The actor-musician behind the viral ‘Kerala Song’ plans to bring trap music to Tamil films and has a backup plan – to teach
Adhithya Ramachandran Venkatapathy, or Hip Hop Tamizha Adhi, has come a long way since his ‘Clubbule Mabbule’ days.
The actor-director-composer, who turned 29 last week, is counting the days until his second feature as an actor, Natpe Thunai, hits screens.
When I started out, it had no market in mainstream cinema. Today, films like Gully Boy are being made. It shows hip-hop’s growing influence. It helps that Bollywood has a huge market and can afford to experiment.
Do you mean there are limitations down South?
Yes. My film, Meesaya Murukku, was scripted as a hip-hop genre film similar to what 8 Mile was for Eminem. But I couldn’t take it to towns and villages. Even in films where I compose music, there are fewer rap tracks these days because directors’tastes differ.
Tell us about Natpe Thunai.
We’re getting into post production. It is a sports subject with commercial aspects like friendship, family and love. I spent five months learning to play hockey for the role and broke my shoulder too.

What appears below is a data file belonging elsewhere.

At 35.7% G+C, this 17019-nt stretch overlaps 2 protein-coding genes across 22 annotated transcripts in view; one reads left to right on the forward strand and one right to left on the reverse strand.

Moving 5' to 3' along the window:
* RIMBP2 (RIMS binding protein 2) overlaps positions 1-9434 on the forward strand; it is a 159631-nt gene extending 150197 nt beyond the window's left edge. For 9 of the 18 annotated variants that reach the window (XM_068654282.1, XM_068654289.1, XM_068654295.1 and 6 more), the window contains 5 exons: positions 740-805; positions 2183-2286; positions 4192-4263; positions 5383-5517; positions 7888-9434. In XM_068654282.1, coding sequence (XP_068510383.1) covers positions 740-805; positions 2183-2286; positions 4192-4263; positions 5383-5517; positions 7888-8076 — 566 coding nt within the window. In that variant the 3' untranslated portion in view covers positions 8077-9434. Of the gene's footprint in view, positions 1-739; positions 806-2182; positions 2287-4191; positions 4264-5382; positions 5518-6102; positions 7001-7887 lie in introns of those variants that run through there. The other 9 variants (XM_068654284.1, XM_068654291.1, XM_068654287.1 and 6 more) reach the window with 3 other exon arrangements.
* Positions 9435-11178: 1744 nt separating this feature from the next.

I’m currently shooting my third film as a hero and it will be a black comedy. I’m also writing the script for my second directorial feature (hopefully in 2020).
You’re pursuing a PhD from Bharathiar University.
I’m working on my thesis on brand management. I’ve ambitions to get into teaching.
What’s on your playlist?
Different hip-hop genres… old school rap, Future and Lil Wayne. I’m into trap music, too. This genre is taking off in India and I’ll be introducing it in my future Tamil projects.
Of the tracks you’ve composed, which is your favourite?
Thani Oruvan’s soundtrack and ‘Takkaru Takkaru’ (his jallikattu theme song) are two of my favourites. But if I had to pick one, it will be ‘Vaadi Pulla Vaadi’ because it gave me my big break.